Grant Baker, making deadly look playful, as per usual. Photo: Gilley

Grant Baker, making deadly look playful, as per usual. Photo: Gilley

A few months ago, I read that Grant Baker, the big-wave rider from South Africa, lost his principal sponsor. This was disappointing for several reasons: First, it seemed that Baker had certainly lived up to his contractual obligations (risking death on a consistent basis, for example); and second, without the support of a main sponsor, it would be more difficult for Baker to chase the biggest swells around the globe, and we may see less of his signature bravado.

You've gotta admire any dude who is comfortable with a nickname like "Twiggy", especially when he can put on a clinic at pumping Mavericks. And perhaps now, after winning the Mavericks Invitational for the second time, a new sponsor will come knocking. But my thinking is that Twiggy should've had a lifetime sponsorship in the wake of his first jarring win at Mavericks in 2006. To this day, I'm not sure people realize how ground-breaking that performance was, and I'd like to take this opportunity to point it out, claim it, and hail it.

As most people know, when Mavs is truly big and bowling, there's a strong chance of nasty wipeouts. One of the main reasons for this is that the wave is so steep and concave at the apex of the peak that air-drops are unavoidable. If that wasn't daunting enough, the wind blowing up the face makes the drop even more menacing. Usually this wind has an insidious habit of getting under boards and tweaking them sideways, bucking riders off before they even have a chance to stomp the drop. This is especially evident to me in the still sequences I've shot at Mavericks over the years. If you really study them, the drop—especially on offshore days at lower tide—seems like an insurmountable obstacle.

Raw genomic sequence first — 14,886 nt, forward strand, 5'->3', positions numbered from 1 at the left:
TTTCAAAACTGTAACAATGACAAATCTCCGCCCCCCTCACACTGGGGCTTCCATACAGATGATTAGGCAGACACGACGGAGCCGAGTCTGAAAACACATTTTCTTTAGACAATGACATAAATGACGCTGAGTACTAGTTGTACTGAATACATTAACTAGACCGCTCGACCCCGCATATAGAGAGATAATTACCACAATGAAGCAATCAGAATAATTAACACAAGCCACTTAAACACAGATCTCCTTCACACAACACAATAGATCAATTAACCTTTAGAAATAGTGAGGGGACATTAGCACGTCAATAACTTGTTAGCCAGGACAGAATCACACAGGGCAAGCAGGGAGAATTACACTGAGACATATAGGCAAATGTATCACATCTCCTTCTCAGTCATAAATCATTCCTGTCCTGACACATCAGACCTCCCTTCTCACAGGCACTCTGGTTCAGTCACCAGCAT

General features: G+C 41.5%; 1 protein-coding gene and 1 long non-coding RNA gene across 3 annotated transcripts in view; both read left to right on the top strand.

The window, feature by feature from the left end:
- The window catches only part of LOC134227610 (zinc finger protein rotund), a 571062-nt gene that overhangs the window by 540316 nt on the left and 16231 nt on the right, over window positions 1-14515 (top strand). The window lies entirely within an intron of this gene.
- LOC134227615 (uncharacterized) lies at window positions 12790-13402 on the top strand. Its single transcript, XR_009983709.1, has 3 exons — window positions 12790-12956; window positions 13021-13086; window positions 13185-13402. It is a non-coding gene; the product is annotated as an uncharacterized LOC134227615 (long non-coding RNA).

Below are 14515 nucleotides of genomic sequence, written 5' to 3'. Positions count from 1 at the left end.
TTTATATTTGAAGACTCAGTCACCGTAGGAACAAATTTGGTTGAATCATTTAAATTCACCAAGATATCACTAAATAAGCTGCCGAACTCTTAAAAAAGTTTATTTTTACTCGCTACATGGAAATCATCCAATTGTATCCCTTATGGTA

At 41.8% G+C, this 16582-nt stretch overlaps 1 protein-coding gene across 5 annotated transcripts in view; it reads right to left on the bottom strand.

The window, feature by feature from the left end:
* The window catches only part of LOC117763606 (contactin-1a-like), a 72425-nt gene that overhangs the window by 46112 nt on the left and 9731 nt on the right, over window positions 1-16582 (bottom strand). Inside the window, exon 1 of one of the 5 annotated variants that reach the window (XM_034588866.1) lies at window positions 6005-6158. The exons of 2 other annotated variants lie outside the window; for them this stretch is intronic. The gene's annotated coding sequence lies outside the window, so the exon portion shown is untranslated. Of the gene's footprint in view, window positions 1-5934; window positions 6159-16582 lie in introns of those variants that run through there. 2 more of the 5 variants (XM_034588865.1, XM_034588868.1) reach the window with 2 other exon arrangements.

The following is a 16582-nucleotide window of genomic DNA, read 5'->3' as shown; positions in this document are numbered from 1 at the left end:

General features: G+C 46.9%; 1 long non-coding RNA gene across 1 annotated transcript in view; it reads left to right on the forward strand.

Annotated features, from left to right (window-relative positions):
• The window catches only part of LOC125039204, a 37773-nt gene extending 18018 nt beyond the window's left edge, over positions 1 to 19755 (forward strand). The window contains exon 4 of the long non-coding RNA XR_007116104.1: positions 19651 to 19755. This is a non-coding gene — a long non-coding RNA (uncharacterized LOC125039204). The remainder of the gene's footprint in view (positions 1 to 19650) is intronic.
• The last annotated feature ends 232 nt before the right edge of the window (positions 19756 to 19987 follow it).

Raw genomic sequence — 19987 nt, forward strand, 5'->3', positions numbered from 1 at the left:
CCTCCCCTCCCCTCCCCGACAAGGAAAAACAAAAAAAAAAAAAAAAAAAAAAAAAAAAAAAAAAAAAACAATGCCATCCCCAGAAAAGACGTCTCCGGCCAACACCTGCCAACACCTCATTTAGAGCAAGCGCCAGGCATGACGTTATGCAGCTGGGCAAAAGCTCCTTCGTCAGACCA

Insurmountable until Twiggy hit the Mavericks bowl, that is.

On the morning of the contest in 2006, from the press cattle-boat in the channel, I watched Twiggy cheat nature. Using a variety of tools and methods, he figured out how to take off super deep on the hugest sets and make the drop with panache. In order to do this, he used a slightly unusual board—one that was smaller and heavier than the standard Mavs elephant gun—a magical olive green 9'0". Like a smaller board at big Teahupoo, this craft seemed to fit into the scooped apex of the peak better and the weight of it seemed to resist the side-tweaking effect of the up-the-face wind.

Twiggy also did it by borrowing a longboard technique from surfing's past. On a couple of 20-footers, near the very center of giant, murderous peaks, Twiggy faded. He actually paddled toward the left as he went for the right. This helped to counteract the dubious wind, and ended up putting him in perfect alignment for the drop.

But really, when it comes down to it, Twiggy won the 2006 Mavericks contest with the use of an entirely different set of tools: a pair of giant brass balls.

So regardless of sponsorship, lets hope that when the next massive swell hits we can continue to watch Grant "Twiggy" Baker: the surfer with the nickname of a teenage girl and a penchant for outfoxing deadly waves.

Photo: Ellis

Grant “Twiggy” Baker and a brass trophy to match. Photo: Ellis